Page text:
This documentary explains the legal process by which coastal countries claim access to valuable seabed resources outside the three-mile statutory limit set by international law.
In 1945 President Truman issued the Proclamation on the Continental Shelf, claiming all seabed resources on the US continental shelf* for the purpose deep sea oil drilling.
In 1982, the United Nations formalized the granting of seabed claims by creating the Exclusive Economic Zone (EEZ). By definition, the EEZ extends 200 miles beyond a nations coastline. This UN mandate was subsequently modified to allow coastal countries with continental shelves extending more than 200 miles to claim the entire area as national territory.
In 1997, the UN General Assembly created the UN Commission on the Limits of the Continental Shelf. The latter is a body of 21 geologists who assess geologic data countries submit to document their continental shelf boundaries.
Often the continental shelf of neighboring countries overlaps. For example Canada, Norway and Russia all claim the Arctic Ocean – believed to hold 10% of the world’s remaining oil reserves.
In the South China Sea, eight countries are fighting over $100 billion worth of resources.
*The continental shelf is an underwater landmass which extends from a continent, resulting in an area of relatively shallow water known as a shelf sea.
This documentary concerns Canada’s infamous “boarding schools,” a program for indigenous Canadian children started in 1876 by Canada’s first prime minister John McDonald. Under this system, native children were forcibly removed (and in some cases kidnapped) from their families to attend religious boarding schools. The goal was to forcibly totally separate the children’s from their families’ native language and culture.
The government wanted access to mineral deposits on treaty lands. Rather than going to war with their indigenous population, they stole their children to extinguish them as communities and nations.
The last boarding school closed in 1996.
Most of the film consists of interviews with boarding school survivors. They talk of being forbidden to speak their native language, harsh beatings for minor infractions, a continuous diet of mushy oatmeal, lack of heating in winter and frequent sexual abuse. The death rate for children who attended these boarding schools was 24-40%.
In 1980, a group of boarding school survivors began a long court action that in 2008 resulted in the formation of a Truth and Reconciliation Commission (TRC). The goal of the TRC hearings, which went on for seven years, was for boarding school survivors to document their years of abuse and trauma for posterity.
This PBS documentary offers the highly sanitized mainstream version of the War of 1812, a historical event Canadians study in school but not Americans. This was the only war in history in which the US invaded Canada and lost. The main weakness of the documentary is its failure to point out that the US money supply was 80% controlled by London banks – both before and after a pointless war that ended in stalemate (see How the US Uses War to Protect the Dollar).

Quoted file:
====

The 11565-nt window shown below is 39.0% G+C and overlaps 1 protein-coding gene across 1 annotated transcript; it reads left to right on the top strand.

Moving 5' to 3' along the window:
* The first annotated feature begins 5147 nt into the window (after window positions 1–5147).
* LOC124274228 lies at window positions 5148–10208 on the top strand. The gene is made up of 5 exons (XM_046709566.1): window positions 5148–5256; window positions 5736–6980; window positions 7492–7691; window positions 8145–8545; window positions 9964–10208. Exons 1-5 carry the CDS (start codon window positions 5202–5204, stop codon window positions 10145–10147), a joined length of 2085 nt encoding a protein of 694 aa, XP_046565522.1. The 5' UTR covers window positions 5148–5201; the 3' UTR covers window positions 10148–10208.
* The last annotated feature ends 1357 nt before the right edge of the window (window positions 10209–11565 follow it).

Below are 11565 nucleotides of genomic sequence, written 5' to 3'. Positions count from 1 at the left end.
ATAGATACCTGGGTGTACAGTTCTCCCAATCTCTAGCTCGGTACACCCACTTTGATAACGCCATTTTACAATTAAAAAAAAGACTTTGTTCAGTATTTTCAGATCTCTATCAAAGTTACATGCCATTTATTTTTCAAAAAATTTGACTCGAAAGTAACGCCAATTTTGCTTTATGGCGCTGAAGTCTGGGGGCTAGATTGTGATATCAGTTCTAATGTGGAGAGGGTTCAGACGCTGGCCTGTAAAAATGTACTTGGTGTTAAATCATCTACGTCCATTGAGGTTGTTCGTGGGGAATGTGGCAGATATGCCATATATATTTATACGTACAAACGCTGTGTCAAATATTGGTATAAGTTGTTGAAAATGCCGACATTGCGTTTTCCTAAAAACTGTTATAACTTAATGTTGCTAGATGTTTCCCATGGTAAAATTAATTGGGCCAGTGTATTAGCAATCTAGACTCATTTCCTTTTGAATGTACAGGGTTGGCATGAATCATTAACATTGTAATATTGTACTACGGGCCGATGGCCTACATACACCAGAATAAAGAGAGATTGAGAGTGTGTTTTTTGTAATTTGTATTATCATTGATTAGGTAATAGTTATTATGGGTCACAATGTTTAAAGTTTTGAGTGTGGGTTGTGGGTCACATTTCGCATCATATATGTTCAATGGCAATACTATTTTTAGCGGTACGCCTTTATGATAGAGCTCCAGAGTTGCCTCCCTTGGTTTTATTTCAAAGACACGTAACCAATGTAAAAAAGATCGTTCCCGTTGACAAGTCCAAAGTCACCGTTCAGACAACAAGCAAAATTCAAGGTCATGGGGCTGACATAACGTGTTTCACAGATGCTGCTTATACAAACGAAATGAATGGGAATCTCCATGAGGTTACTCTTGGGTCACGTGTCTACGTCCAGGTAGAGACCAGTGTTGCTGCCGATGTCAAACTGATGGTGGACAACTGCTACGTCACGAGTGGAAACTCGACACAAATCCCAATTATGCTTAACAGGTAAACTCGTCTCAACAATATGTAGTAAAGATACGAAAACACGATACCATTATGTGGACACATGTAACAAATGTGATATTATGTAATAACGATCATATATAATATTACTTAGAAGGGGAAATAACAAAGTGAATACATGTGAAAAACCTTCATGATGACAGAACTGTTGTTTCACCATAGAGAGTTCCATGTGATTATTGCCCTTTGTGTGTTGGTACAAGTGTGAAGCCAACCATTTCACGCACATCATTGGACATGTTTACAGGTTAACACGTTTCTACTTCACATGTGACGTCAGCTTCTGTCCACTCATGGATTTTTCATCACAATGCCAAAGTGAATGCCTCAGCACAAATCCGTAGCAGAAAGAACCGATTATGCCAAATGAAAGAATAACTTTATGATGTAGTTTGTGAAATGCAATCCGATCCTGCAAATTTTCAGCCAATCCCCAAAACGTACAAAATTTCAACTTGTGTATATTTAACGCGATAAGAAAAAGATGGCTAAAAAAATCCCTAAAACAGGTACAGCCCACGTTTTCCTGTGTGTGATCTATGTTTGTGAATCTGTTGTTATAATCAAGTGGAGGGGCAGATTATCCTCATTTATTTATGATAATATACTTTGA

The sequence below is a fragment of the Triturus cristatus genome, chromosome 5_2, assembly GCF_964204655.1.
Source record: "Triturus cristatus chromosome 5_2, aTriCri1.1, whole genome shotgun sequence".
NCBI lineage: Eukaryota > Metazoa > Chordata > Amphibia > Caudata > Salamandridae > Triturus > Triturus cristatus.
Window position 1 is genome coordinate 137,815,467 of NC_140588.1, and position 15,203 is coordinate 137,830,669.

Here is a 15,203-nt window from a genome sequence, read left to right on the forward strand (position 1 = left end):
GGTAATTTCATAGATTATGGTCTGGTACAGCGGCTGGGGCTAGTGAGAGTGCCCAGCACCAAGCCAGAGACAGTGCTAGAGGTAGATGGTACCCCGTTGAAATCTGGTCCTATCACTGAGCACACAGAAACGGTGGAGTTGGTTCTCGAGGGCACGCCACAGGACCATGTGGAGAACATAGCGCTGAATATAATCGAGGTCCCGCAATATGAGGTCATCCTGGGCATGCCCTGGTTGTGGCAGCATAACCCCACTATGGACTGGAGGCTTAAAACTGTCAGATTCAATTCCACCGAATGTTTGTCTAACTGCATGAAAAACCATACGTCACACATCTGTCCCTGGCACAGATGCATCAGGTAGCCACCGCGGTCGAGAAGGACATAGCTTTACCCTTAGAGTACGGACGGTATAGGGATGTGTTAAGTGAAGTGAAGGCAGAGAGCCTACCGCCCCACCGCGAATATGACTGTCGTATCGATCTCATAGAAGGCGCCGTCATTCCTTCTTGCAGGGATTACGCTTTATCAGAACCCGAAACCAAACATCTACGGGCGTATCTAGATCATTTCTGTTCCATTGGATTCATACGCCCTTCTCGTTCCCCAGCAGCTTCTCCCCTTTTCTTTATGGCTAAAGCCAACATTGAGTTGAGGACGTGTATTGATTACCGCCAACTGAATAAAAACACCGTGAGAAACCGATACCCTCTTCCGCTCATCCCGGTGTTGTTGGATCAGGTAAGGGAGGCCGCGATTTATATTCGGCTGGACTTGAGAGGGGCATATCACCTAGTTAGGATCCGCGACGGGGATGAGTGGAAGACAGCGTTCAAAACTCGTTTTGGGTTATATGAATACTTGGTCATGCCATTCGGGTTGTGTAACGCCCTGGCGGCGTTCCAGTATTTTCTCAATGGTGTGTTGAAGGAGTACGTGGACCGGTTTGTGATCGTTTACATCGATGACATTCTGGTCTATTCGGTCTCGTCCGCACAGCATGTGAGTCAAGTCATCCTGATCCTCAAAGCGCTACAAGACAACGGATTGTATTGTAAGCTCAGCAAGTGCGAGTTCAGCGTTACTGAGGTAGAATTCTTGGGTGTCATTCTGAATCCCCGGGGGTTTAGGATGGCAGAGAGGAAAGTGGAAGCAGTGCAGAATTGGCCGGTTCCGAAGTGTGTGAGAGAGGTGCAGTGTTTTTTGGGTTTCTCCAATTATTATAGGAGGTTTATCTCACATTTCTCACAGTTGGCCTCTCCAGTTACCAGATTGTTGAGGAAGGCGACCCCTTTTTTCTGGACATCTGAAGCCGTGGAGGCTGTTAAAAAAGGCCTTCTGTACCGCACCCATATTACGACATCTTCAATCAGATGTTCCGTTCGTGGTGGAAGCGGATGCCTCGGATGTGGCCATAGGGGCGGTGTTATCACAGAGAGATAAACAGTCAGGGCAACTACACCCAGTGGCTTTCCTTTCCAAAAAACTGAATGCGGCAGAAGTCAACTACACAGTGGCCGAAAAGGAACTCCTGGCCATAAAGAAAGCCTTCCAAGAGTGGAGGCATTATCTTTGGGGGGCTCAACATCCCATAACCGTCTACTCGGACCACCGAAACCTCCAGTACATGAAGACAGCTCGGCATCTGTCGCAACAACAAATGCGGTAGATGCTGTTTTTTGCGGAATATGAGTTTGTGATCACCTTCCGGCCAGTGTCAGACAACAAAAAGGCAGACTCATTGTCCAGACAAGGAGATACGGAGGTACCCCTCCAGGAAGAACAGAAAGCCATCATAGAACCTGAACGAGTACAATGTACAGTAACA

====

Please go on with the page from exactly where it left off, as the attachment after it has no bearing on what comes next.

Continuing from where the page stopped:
The “official” justification for the US declaration of war in June 1812 was the British policy of seizing US merchant ships headed for France. Owing to their war against Napoleon (1803-1815), the British seized hundreds of US merchant ships and impressed 6,000 US merchant sailors to serve in the British Navy. The final straw occurred when the British fired on a US naval vessel, the USS Chesapeake, which was harboring four British deserters.
According to the documentary, the true motivation was the desire of President James Madison and young Congressional Republicans to seize Indian and Canadian lands for sentiment and development.
For me the most significant aspect of this war was the strong antiwar movement that arose opposing it. Northern banks refused to finance the war (it was eventually financed by London’s German-owned Baring’s Bank) and New England states, which threatened to secede, refused to volunteer their militias.
For the fist year of the war, the US government relied mainly on state militias, as service in the US army was voluntary and pay and conditions were abysmal. The poorly led US militias made three disastrous attempts to invade Canada at Detroit, across the Niagara River and north through Vermont’s Champlain Valley. The US militias were defeated, despite outnumbering Canadian forces five to one. Most of Britain’s military forces were tied up fighting Napoleon in Europe. The Canadian side relied on a few British regulars, Native American warriors led by Tecumseh and French, Scottish and British farmers defending their land.